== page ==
It looks like the build up to February 2008. State workers and private citizens are again voicing their frustration over the inability of the government to rescue them from difficult situations.
A strike by lecturers of state run-universities is likely to go on in spite of the announcement of a one-billion-franc research fund this week. Health worker, who had also downed tools, have returned to work but union leaders warn it is only for the time being. Only two weeks ago, authorities were forced to deploy troops in central Yaounde to foil a protest by angry street vendors and hawkers who had been deprived of a livelihood by a poorly thought out campaign to "embellish" Yaounde. In Douala, workers have begun taking employers hostage to demand over due pay. Across the country, people are hurting and anger is building - again.
What is coming out of the recent developments is that the government strategy of promise-and-fail is becoming ineffective. People are getting wise and losing trust. Lecturers say they want to see the research fund go operational before they van return to work. Health workers said the meeting that was held in Yaounde this week and the promises that were made was a déjà vu. Since the February riots over high cost of living, the prices of basic commodities have only gone up, in spite of commitments taken by President Paul Biya to reverse the situation. No special lenses are needed to see that the country is sliding dangerous towards a breaking point - again.
The bad news is that in addition to a failing government, the economic outlook of the country is only likely to worsen this year, more than anyone imagined. The IMF now believes that the volume of wealth produced by the country would decline by about one percentage point to about 2.5 percent this year, compared to 2008. Unless the global economic situation improves, the timber sector is likely to collapse. The Chambers of Commerce estimates that 3,000 jobs are on the line. Last year, timber companies announced they had already shed 10,000 jobs. Petroleum, that gave the government a record 651 billion last year is likely to turn in a negative performance - production is falling and crude oil prices are about half lower than they were last year. Last week, the Minister of Finance hinted that the government could be forced to undertake budget adjustments.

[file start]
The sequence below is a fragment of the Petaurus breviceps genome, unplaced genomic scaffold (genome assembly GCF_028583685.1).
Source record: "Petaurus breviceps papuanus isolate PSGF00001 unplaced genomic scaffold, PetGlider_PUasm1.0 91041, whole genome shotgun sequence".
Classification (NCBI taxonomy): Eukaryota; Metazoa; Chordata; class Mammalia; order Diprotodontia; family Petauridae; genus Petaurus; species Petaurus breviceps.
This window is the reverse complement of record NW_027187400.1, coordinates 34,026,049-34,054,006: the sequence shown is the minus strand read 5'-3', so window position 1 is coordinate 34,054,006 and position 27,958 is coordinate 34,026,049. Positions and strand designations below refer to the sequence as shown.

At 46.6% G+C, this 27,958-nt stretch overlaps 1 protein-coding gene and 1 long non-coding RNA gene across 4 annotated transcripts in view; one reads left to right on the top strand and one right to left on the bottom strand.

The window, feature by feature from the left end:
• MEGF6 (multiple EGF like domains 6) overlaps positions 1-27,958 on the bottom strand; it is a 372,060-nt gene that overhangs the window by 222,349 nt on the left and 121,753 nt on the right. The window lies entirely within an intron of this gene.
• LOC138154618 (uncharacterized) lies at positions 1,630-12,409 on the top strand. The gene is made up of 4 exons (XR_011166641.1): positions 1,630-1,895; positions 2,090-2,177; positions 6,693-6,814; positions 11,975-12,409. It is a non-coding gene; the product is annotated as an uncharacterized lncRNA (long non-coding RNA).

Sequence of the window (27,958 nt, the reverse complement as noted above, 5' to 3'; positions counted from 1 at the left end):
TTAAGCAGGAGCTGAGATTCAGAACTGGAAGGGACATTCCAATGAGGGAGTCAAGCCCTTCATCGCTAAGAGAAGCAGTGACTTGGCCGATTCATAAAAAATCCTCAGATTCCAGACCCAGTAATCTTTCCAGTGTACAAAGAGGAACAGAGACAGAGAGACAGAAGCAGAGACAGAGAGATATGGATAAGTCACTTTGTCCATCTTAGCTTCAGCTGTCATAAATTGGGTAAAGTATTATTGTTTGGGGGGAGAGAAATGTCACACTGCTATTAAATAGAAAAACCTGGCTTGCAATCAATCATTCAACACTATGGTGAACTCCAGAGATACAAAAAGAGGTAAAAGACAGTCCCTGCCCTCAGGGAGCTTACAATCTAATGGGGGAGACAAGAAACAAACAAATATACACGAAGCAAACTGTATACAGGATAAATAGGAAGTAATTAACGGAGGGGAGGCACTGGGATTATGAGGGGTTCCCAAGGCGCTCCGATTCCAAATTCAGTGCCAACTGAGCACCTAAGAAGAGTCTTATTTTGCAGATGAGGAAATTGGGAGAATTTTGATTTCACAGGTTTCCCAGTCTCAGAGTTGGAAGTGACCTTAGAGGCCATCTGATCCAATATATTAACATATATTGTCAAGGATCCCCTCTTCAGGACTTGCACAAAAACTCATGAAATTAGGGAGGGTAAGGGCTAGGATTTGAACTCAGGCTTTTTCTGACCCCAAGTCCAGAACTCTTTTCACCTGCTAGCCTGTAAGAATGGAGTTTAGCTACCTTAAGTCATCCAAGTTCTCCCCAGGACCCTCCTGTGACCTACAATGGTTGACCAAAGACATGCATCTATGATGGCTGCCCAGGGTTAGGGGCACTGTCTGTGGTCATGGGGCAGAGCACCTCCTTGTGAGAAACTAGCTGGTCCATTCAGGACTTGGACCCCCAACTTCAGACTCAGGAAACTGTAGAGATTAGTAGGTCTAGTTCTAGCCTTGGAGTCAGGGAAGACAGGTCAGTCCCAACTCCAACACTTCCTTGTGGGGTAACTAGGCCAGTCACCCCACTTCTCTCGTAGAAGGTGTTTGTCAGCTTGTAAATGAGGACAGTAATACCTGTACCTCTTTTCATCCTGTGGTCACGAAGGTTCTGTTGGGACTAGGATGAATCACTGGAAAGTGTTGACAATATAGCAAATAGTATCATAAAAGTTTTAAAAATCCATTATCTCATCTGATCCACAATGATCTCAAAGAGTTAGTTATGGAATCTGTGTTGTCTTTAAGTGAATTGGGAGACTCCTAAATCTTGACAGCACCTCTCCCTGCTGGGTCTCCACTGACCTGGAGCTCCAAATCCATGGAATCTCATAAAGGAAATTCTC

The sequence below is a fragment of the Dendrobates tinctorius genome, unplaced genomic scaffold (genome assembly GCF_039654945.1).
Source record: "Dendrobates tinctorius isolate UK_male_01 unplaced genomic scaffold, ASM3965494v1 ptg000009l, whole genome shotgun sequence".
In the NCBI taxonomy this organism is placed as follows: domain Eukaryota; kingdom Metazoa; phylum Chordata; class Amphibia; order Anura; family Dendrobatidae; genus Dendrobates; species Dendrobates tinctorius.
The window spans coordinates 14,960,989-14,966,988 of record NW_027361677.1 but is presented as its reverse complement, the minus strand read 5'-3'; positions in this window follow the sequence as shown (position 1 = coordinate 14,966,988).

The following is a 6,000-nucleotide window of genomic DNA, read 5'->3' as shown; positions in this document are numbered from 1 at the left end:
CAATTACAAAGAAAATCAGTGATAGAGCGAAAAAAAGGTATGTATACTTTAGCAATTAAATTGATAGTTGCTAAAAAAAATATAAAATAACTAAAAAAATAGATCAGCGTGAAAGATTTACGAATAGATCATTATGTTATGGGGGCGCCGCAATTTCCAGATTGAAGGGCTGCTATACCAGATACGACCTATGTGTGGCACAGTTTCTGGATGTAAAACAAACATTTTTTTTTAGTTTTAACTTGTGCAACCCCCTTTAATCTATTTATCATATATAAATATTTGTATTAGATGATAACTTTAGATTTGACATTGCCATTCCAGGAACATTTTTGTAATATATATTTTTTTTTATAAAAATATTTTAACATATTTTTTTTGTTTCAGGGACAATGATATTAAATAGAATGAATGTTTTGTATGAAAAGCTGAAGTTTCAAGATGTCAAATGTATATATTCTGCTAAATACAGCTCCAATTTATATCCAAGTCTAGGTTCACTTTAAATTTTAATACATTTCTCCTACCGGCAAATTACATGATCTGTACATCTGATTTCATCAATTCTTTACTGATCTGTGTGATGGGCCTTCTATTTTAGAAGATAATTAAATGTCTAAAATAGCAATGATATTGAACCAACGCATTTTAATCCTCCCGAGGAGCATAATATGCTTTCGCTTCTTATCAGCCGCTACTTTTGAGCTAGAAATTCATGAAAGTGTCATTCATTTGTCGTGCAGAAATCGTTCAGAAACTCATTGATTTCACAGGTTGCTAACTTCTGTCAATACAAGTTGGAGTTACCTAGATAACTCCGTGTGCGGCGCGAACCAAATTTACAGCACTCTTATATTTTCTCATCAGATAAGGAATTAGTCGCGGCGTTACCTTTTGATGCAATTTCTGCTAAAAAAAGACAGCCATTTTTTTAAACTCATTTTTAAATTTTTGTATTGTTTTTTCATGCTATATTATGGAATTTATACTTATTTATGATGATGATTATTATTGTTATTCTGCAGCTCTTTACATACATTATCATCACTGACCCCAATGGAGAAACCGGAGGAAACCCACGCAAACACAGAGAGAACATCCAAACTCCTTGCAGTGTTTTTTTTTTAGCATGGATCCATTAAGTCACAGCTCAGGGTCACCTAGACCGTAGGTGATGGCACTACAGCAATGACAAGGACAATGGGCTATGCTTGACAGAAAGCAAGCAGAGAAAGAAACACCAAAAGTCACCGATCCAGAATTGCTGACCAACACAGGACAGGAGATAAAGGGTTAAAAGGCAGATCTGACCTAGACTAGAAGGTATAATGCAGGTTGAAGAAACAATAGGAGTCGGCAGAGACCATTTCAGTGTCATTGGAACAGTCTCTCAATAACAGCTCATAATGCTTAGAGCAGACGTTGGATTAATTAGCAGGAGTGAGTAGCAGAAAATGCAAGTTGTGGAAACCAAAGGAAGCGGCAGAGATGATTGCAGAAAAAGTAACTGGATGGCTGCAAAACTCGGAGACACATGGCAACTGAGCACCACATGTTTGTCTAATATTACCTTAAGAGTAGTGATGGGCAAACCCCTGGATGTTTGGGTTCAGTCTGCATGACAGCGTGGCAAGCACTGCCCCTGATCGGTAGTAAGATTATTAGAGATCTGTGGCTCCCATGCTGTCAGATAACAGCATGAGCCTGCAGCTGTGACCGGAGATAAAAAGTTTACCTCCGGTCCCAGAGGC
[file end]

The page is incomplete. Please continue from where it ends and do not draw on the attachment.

A combination of social instability and economic woes would prove lethal. In February, the death toll was about 100, according to non-governmental organisations and 40, according to the government. The only way out appears to be for the government to overhaul its methods and consider radical and sincere reforms, especially those that would lead to smarter spending. Unfortunately, that is not happening yet. In March, we pointed out that the visit of the pope, honouring as it was, was too expensive for a broke country like ours. In a couple of months, President Paul Biya currently on a private visit abroad [from the state's pocket] is expected to take another expensive trip to Paris, France. No immediate benefits, to resolve the problems of striking lecturers, nurses and street vendors can be expected.
Newer news items:
Older news items:
- EXCLUSIVE: Biya, Fru Ndi discuss elections during “frank” talks
- Biya Beats Obama on Holiday Expenses
- Yang ignores Anglophone petition over EMIA recruitment
- Biya meets with US, France over Libya, Cote d’Ivoire
- Collywood unseat Nollywood - Imeka Ike
- Gov’t propaganda seeks to kill SCNC
- EU wants road links to Nigeria
- Wildlife law enforcement spreading in Africa
- Foreigners sweep top Camair-co jobs
- Discrimination, hate could become real problems in Central Africa-UN
- Former Central African Republic leader dies in Douala hospital
- Cocoa output set to double, says minister
- SOCATRAL denies blame for roofing sheet shortage
- Book Launch: Paul Biya -The People's Call